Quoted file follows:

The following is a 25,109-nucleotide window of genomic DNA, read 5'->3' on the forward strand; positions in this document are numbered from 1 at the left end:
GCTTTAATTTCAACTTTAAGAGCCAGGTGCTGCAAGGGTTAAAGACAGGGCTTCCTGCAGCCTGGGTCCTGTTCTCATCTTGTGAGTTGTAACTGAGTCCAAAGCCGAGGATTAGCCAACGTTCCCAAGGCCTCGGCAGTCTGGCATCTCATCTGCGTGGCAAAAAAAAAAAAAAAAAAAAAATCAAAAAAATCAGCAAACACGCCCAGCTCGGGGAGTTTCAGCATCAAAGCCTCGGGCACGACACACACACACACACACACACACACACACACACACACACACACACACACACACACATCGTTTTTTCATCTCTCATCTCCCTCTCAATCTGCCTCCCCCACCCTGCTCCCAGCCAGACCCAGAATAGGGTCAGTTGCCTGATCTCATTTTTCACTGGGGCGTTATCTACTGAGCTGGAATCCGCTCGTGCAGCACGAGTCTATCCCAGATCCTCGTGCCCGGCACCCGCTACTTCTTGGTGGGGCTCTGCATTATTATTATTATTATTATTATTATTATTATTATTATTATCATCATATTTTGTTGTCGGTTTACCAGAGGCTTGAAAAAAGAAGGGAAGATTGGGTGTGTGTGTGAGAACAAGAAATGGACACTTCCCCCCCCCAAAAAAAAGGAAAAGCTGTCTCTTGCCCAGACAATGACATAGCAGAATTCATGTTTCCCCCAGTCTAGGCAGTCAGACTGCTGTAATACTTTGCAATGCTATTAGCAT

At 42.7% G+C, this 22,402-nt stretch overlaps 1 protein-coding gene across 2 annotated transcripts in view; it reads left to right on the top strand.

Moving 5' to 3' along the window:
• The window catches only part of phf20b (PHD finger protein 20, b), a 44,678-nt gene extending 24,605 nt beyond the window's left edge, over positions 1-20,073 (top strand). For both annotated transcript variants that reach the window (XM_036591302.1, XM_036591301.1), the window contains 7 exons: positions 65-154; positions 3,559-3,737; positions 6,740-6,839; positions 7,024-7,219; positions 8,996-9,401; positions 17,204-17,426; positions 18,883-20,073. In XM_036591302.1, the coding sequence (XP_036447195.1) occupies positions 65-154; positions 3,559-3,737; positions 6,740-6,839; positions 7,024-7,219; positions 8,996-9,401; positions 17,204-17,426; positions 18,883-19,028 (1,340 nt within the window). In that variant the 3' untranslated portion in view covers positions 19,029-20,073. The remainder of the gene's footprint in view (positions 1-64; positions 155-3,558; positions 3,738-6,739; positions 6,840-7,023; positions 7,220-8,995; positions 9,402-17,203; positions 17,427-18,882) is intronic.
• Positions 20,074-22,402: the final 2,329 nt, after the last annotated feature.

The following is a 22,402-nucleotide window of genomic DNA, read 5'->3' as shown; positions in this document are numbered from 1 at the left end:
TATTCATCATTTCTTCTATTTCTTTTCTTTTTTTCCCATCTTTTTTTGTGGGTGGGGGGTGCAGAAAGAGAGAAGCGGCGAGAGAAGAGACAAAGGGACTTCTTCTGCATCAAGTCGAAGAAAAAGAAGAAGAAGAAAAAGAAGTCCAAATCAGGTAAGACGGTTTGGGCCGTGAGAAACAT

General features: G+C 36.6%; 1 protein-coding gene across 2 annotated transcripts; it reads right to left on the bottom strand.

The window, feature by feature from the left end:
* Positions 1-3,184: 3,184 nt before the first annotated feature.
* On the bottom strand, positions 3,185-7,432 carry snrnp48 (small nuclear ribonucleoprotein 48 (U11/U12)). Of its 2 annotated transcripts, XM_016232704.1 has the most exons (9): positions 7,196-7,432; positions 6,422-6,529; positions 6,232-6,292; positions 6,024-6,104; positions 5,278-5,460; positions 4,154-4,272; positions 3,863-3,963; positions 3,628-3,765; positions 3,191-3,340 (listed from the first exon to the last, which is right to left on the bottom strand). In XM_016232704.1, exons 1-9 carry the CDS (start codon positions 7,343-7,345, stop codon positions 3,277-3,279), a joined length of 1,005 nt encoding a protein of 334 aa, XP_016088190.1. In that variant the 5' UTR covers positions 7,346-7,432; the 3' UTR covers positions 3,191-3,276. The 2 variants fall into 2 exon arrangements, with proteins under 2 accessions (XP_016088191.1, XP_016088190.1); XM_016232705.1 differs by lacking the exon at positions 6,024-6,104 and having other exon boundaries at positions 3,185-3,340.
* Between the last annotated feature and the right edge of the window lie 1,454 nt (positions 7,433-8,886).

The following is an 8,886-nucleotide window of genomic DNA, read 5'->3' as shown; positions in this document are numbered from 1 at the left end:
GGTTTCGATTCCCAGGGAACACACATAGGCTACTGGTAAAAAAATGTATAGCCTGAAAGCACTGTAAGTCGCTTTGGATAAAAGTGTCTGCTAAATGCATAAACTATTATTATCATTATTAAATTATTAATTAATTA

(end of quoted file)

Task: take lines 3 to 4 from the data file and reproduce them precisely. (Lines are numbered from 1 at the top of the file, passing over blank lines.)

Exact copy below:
At 42.7% G+C, this 22,402-nt stretch overlaps 1 protein-coding gene across 2 annotated transcripts in view; it reads left to right on the top strand.

Moving 5' to 3' along the window: